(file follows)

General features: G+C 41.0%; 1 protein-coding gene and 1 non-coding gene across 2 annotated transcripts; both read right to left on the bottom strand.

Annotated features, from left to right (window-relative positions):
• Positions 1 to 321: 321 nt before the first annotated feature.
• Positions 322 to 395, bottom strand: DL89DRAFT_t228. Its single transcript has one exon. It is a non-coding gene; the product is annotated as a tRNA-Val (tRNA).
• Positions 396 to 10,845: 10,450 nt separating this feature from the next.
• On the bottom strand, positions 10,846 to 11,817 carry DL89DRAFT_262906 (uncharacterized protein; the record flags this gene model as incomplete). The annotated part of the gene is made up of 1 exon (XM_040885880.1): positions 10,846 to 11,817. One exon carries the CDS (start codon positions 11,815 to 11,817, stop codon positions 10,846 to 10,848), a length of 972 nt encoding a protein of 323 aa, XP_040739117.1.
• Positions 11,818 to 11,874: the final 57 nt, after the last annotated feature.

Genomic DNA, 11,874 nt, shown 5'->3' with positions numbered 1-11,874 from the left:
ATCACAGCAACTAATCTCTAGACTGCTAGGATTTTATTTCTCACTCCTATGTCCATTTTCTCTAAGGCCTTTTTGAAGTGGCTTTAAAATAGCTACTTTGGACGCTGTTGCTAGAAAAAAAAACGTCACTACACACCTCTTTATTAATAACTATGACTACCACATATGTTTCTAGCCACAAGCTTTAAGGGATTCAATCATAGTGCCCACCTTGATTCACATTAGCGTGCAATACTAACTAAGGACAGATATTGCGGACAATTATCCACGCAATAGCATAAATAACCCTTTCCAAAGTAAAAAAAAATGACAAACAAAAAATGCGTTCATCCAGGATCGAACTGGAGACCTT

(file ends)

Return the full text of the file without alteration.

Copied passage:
General features: G+C 41.0%; 1 protein-coding gene and 1 non-coding gene across 2 annotated transcripts; both read right to left on the bottom strand.

Annotated features, from left to right (window-relative positions):
• Positions 1 to 321: 321 nt before the first annotated feature.
• Positions 322 to 395, bottom strand: DL89DRAFT_t228. Its single transcript has one exon. It is a non-coding gene; the product is annotated as a tRNA-Val (tRNA).
• Positions 396 to 10,845: 10,450 nt separating this feature from the next.
• On the bottom strand, positions 10,846 to 11,817 carry DL89DRAFT_262906 (uncharacterized protein; the record flags this gene model as incomplete). The annotated part of the gene is made up of 1 exon (XM_040885880.1): positions 10,846 to 11,817. One exon carries the CDS (start codon positions 11,815 to 11,817, stop codon positions 10,846 to 10,848), a length of 972 nt encoding a protein of 323 aa, XP_040739117.1.
• Positions 11,818 to 11,874: the final 57 nt, after the last annotated feature.

Genomic DNA, 11,874 nt, shown 5'->3' with positions numbered 1-11,874 from the left:
ATCACAGCAACTAATCTCTAGACTGCTAGGATTTTATTTCTCACTCCTATGTCCATTTTCTCTAAGGCCTTTTTGAAGTGGCTTTAAAATAGCTACTTTGGACGCTGTTGCTAGAAAAAAAAACGTCACTACACACCTCTTTATTAATAACTATGACTACCACATATGTTTCTAGCCACAAGCTTTAAGGGATTCAATCATAGTGCCCACCTTGATTCACATTAGCGTGCAATACTAACTAAGGACAGATATTGCGGACAATTATCCACGCAATAGCATAAATAACCCTTTCCAAAGTAAAAAAAAATGACAAACAAAAAATGCGTTCATCCAGGATCGAACTGGAGACCTT